3.5 star rating

Fujitsu LifeBook T5010 Review

Pros: Good performance; Strong wireless range; Durable rotating hinge;
Cons: No finger-touch input; Sluggish hard drive; No mobile broadband option yet;
The Verdict: This light and fast convertible offers a sharp display, plenty of power, and a smooth writing experience.



Like its predecessor, the LifeBook T4220, the Fujitsu LifeBook T5010 is a well-rounded convertible with an optical drive, and it has been updated to reap the benefits of Intel’s Centrino 2 technology. Fujitsu has also squeezed in a larger 13.3-inch display while adding very little weight. These improvements, along with a reliable pen-input experience and solid design, makes this a business Tablet we’d recommend.

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The T5010 weighs a manageable 4.9 pounds (versus 4.3 pounds for the T4220) and is 1.4 inches thick. You can bring it down to 4.5 pounds by swapping the DVD drive with a weight saver. The system can easily be hauled around without straining your shoulder, and when held in the crook of your arm, it isn’t too cumbersome. The black matte lid along with a light silver keyboard and palm rest give the system a bit of spice; however, it has a boxy look and an overall ho-hum design.

While the T5010 might not stand out style-wise, it offers very good ergonomics. Its full-size, spill-resistant keyboard is roomy, and the well-spaced keys provided excellent feedback. Similarly, the touchpad is wide and the mouse buttons were responsive and relatively quiet. We appreciated the scroll pad on the right of the touchpad.

The T5010 has a solid array of ports, including three USB, FireWire, VGA, Ethernet, a PC Card slot, and a 2-in-1 memory card reader. On the front side, you’ll find the Wi-Fi switch and a fingerprint reader on the screen’s bezel.

Display and Audio

The T5010’s 13.3-inch WXGA display is impressive. The 1280 x 800-pixel glossy screen was crisp, and colors looked clear without the grayness typical of other tablets. When we watched DVD episodes of Californication, colors looked quite good; David Duchovny’s shaggy hair looked detailed, and the California landscape vivid. Vertical and horizontal viewing angles were fine in both notebook and tablet mode.

The system’s durable, metal, bi-directional hinge lets the screen rotate 180 degrees in either direction, and the latch on the screen locks into the one on the keyboard to keep it from wobbling. The display switches from landscape to portrait mode in about a second. 

The T5010 contains two speakers on its back edge; Fergie’s “Clumsy” came through loud and clear, but with a slight bit of tinniness. The 1.3-megapixel webcam above the display served up good images in a video chat over Skype; our caller could tell that we had a tan and could see the details of our necklace.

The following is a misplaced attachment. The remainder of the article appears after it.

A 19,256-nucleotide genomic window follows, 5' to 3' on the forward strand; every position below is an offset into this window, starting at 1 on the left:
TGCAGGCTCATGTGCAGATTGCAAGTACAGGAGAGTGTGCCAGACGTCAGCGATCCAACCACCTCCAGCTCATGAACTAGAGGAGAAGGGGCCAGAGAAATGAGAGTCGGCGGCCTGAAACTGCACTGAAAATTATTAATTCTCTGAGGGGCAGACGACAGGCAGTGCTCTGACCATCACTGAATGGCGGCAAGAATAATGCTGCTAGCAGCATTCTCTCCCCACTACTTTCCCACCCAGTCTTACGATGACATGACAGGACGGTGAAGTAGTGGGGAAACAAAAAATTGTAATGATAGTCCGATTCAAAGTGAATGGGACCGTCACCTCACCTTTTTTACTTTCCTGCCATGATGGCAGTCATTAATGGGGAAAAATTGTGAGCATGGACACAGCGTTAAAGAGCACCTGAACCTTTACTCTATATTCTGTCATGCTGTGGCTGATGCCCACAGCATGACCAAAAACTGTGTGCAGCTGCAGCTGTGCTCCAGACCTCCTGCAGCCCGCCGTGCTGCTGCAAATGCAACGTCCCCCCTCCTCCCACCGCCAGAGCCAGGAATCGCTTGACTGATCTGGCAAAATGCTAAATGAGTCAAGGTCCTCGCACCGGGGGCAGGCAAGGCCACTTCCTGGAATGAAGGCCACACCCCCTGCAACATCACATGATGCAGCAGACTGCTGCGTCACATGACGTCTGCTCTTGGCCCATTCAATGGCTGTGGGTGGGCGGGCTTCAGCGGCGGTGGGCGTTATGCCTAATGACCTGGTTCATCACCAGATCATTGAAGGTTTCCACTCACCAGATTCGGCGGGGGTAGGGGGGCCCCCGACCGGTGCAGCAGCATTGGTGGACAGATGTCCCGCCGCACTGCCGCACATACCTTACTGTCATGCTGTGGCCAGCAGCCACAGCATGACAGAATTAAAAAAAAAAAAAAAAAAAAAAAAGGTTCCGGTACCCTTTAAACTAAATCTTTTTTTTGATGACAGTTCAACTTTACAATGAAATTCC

The dual microphones located on the screen’s bottom bezel recorded the voices of our colleagues in a meeting. However, unlike the Lenovo ThinkPad X200 Tablet, the T5010 lacks noise cancellation out of the box; it picked up both the noise of our pen scraping across the screen and our keyboard strokes before we configured the microphone settings in the Reatek Audio Manager.

Tablet Performance

The T5010 has an active digitizer touchscreen display that recognizes only the input of a stylus; because it doesn’t have a passive digitizer, it will not respond to a finger or fingernail. The screen had no problem responding to the included Wacom stylus. We appreciated the screen-orientation button on the bezel, as well as the tablet menu shortcut button and two configurable quick-launch buttons. The touch-sensitive scroll strip on the side of the bezel was useful for paging through long documents or Web sites in tablet mode; we found it to be more useful than dragging the stylus along the edge of the screen.

The stylus itself, which includes a left-click button, was easy to write with, and we didn’t have to press hard to have our writing appear; taking notes using the Tablet PC Input Panel in Microsoft Word was analogous to writing with regular ink. Hovering the pen over the screen allowed us to use the left-click button to easily move through menus.

Fujitsu LifeBook T5010 Performance

Our T5010 was equipped with a 2.4-GHz Intel Core 2 Duo P8600 CPU and 2GB of RAM (upgradable to 4GB). On PCMark Vantage (which measures application performance in Vista), the notebook notched a score of 3,472, which is 505 points above the average for thin-and-lights. However, the $1,399 HP EliteBook 6930p, which has the same processor and RAM, notched a higher score of 3,749—of course, the 6930p isn’t a tablet.

Nevertheless, our anecdotal testing showed the T5010 to be a good performer. Internet Explorer launched in one second, as did Windows Media Player. As for multitasking, we were able to watch a DVD while running Disk Defragmenter in the background without lag.

Hard Drive Test

The T5010’s 160GB hard drive (running at 5,400 rpm) booted the system in a sluggish 1 minute and 20 seconds. It wrote 4.97GB of mixed media files in 5:28, a rate of 15.5 MBps, which is slightly above the category average of 14.9 MBps, but short of the high watermark set by the Dell Latitude E6400, which completed the same test in 3 minutes and 18 seconds, a rate of 18.5 MBps. The T5010’s hard drive has active protection with Fujitsu’s shock-sensor utility, which locks the hard drive when detecting sudden impact or a free fall.